At the MTC we talk a lot about sticking to the fundamentals of the Gospel. Keep it simple, remember the basics. One of the special things about learning another language is that in the beginning these are the only things that you can share. It gives me a better understanding and testimony of what the essentials are.
Thought of the week from Brother Margetts, "Don't teach to be understood, rather teach so that you cannot be misunderstood"

би та нарт хайртай- I love you all
бурхан та нарт хайртай
Have a great week!
Elder Neuberger

PS Our District dominates in Gym time soccer
current stats: Quinton and Neuberger combined stats 7 goals 5 assists

Tuesday, August 16, 2011

Busy and Time Flies

Saimbaim oo!
This week flew by. Everyone says The days are long but the weeks are short and its very true.  It was great to hear from so many of you this week.  John, Lauren, Anna and Mrs. Kramer, your letters were all amazing.  I figure most of you will be heading out to college sometime soon and won't be getting mail at your home addresses, so I'll wait till you send me a note or letter on dearelder.com after you get to school so that I'll have your new addresses before I write you back.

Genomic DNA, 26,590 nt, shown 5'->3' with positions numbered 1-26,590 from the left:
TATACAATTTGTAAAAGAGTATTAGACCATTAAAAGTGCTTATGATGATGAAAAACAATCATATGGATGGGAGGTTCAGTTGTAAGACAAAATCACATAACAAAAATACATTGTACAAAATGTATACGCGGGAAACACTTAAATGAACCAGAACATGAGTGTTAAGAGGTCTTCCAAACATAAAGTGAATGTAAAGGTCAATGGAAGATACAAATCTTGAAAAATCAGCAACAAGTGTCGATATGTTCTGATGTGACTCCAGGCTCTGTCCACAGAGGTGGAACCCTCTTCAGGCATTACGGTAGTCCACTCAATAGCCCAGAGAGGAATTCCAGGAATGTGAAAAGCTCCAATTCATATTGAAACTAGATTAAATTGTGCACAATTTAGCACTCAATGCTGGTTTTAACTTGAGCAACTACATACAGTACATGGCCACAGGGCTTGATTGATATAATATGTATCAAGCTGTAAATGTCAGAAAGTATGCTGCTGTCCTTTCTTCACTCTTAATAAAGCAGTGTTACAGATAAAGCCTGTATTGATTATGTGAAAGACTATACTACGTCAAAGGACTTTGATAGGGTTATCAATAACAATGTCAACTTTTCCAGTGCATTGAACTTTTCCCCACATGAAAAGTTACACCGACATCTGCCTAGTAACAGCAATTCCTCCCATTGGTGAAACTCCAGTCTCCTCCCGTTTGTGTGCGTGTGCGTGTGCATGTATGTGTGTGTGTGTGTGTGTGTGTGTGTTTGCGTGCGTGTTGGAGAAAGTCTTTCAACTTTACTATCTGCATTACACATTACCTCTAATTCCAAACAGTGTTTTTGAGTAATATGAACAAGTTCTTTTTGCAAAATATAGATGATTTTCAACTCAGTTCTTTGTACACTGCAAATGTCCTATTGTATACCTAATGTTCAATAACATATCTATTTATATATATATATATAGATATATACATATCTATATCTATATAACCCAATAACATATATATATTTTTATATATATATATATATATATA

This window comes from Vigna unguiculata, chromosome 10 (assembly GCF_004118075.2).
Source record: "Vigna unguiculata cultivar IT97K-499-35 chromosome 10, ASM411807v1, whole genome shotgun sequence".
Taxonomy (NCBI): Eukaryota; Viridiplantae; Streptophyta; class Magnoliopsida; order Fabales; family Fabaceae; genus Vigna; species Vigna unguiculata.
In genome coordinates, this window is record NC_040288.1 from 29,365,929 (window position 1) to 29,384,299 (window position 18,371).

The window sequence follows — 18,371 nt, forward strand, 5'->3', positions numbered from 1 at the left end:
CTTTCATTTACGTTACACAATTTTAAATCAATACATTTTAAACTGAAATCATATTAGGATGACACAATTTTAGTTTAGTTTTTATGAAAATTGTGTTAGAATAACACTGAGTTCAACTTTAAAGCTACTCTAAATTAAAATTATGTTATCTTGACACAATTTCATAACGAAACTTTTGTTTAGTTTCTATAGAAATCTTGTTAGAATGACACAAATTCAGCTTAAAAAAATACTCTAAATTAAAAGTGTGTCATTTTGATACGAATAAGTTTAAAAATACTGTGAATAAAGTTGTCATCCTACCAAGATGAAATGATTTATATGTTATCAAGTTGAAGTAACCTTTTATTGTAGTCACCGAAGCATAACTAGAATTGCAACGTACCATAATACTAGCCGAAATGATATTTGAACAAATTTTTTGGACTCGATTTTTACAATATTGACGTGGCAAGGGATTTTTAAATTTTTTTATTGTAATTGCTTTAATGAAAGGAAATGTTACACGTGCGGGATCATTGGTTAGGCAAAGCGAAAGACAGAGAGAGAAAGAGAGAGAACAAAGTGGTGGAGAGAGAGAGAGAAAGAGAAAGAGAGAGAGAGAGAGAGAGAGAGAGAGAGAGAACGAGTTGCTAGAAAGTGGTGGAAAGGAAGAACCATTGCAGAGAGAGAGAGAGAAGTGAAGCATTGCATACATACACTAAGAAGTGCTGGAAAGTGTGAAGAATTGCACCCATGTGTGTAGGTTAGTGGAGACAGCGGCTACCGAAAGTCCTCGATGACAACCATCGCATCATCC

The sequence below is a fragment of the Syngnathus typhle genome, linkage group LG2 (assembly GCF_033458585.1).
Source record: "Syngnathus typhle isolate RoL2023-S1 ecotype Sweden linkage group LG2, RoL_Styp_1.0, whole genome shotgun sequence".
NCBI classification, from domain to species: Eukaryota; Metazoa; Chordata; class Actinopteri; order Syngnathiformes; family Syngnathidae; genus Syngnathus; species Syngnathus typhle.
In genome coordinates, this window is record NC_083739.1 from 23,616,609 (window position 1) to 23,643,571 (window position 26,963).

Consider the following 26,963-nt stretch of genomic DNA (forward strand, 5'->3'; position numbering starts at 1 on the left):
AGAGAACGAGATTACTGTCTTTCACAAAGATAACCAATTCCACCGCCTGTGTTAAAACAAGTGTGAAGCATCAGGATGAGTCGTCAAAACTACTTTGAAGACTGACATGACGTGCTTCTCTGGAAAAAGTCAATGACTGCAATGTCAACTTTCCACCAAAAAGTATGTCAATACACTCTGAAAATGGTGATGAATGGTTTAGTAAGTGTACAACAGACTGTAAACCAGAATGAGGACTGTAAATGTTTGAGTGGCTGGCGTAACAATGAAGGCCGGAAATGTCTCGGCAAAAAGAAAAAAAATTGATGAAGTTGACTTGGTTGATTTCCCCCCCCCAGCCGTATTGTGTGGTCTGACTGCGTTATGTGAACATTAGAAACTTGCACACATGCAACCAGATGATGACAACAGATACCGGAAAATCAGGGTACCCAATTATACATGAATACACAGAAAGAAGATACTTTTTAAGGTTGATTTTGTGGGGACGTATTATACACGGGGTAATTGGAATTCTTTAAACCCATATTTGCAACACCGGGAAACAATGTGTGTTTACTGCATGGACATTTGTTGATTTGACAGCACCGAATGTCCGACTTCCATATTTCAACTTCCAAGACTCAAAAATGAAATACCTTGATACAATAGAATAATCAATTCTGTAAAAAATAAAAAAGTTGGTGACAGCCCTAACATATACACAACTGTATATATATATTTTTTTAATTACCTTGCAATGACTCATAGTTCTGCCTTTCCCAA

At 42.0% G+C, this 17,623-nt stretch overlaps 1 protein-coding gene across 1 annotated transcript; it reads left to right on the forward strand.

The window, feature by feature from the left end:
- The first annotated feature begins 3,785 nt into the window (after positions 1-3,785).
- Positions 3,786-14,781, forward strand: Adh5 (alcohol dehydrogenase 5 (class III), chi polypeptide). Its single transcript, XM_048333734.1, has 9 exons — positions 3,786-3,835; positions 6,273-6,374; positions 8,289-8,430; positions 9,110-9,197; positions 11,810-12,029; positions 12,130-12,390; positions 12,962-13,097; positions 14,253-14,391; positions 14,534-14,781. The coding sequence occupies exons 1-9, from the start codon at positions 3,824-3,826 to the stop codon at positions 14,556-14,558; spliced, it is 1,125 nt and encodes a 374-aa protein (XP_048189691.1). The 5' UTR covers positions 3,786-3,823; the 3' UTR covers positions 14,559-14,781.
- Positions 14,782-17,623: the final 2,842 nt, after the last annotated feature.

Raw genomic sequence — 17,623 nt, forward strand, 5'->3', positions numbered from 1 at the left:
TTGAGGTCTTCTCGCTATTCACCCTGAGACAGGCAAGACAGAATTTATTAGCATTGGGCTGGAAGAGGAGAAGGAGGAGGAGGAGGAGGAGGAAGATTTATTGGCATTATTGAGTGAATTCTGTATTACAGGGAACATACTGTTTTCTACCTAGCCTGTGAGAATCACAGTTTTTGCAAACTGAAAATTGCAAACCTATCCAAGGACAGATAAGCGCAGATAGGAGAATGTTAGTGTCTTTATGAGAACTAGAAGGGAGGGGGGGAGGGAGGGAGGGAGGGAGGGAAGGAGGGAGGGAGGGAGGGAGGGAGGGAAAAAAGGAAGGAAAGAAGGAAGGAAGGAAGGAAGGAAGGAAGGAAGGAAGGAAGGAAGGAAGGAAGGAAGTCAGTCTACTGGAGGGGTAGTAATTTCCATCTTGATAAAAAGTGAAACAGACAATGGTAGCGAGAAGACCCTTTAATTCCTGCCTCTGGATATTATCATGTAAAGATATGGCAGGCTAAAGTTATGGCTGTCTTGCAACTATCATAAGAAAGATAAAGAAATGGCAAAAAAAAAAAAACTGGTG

Today's Pday and was our first opportunity to go through the temple as last week we had ESL certification class. (more on that later).  It was so neat to go through he temple with so many missionaries, including the ones from my district whom I have grown so much closer to this week.  The rest of Pday includes personal study, meals, laundry and service hours.  Our service assignment is to set up for the devotionals and firesides.  Its one of the better service assignments and beats cleaning toilets.  After that we go to choir (yes Mom, I'm in the choir, you're welcome :)  )  and then we sit and wait for the devotional.